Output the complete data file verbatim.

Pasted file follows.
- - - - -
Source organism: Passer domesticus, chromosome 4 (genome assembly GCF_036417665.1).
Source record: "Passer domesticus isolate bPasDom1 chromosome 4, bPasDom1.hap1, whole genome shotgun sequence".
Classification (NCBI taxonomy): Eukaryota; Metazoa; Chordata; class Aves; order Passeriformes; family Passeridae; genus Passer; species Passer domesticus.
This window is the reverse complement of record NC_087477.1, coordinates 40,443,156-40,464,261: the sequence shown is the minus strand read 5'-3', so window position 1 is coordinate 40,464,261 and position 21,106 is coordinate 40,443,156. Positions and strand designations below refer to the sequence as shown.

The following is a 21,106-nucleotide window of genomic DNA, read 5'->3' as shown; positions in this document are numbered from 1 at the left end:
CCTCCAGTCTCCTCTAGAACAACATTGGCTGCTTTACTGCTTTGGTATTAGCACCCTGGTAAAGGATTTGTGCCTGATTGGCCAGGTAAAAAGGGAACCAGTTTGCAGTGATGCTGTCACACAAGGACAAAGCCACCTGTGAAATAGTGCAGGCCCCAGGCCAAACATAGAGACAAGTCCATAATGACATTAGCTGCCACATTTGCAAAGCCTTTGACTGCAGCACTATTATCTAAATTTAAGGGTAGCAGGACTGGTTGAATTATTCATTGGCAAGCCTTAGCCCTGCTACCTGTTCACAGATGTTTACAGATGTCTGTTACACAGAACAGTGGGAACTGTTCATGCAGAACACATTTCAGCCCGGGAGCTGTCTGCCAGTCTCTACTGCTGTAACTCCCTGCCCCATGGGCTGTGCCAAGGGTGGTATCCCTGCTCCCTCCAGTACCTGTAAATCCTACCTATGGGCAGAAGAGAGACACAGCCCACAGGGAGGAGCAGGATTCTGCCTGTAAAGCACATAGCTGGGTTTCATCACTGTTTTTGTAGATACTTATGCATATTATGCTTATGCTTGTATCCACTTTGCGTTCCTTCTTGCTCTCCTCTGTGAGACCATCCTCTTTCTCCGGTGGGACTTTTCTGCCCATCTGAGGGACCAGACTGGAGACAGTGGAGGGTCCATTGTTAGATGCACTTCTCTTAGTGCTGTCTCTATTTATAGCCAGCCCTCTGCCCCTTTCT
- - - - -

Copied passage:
Source organism: Passer domesticus, chromosome 4 (genome assembly GCF_036417665.1).
Source record: "Passer domesticus isolate bPasDom1 chromosome 4, bPasDom1.hap1, whole genome shotgun sequence".
Classification (NCBI taxonomy): Eukaryota; Metazoa; Chordata; class Aves; order Passeriformes; family Passeridae; genus Passer; species Passer domesticus.
This window is the reverse complement of record NC_087477.1, coordinates 40,443,156-40,464,261: the sequence shown is the minus strand read 5'-3', so window position 1 is coordinate 40,464,261 and position 21,106 is coordinate 40,443,156. Positions and strand designations below refer to the sequence as shown.

The following is a 21,106-nucleotide window of genomic DNA, read 5'->3' as shown; positions in this document are numbered from 1 at the left end:
CCTCCAGTCTCCTCTAGAACAACATTGGCTGCTTTACTGCTTTGGTATTAGCACCCTGGTAAAGGATTTGTGCCTGATTGGCCAGGTAAAAAGGGAACCAGTTTGCAGTGATGCTGTCACACAAGGACAAAGCCACCTGTGAAATAGTGCAGGCCCCAGGCCAAACATAGAGACAAGTCCATAATGACATTAGCTGCCACATTTGCAAAGCCTTTGACTGCAGCACTATTATCTAAATTTAAGGGTAGCAGGACTGGTTGAATTATTCATTGGCAAGCCTTAGCCCTGCTACCTGTTCACAGATGTTTACAGATGTCTGTTACACAGAACAGTGGGAACTGTTCATGCAGAACACATTTCAGCCCGGGAGCTGTCTGCCAGTCTCTACTGCTGTAACTCCCTGCCCCATGGGCTGTGCCAAGGGTGGTATCCCTGCTCCCTCCAGTACCTGTAAATCCTACCTATGGGCAGAAGAGAGACACAGCCCACAGGGAGGAGCAGGATTCTGCCTGTAAAGCACATAGCTGGGTTTCATCACTGTTTTTGTAGATACTTATGCATATTATGCTTATGCTTGTATCCACTTTGCGTTCCTTCTTGCTCTCCTCTGTGAGACCATCCTCTTTCTCCGGTGGGACTTTTCTGCCCATCTGAGGGACCAGACTGGAGACAGTGGAGGGTCCATTGTTAGATGCACTTCTCTTAGTGCTGTCTCTATTTATAGCCAGCCCTCTGCCCCTTTCT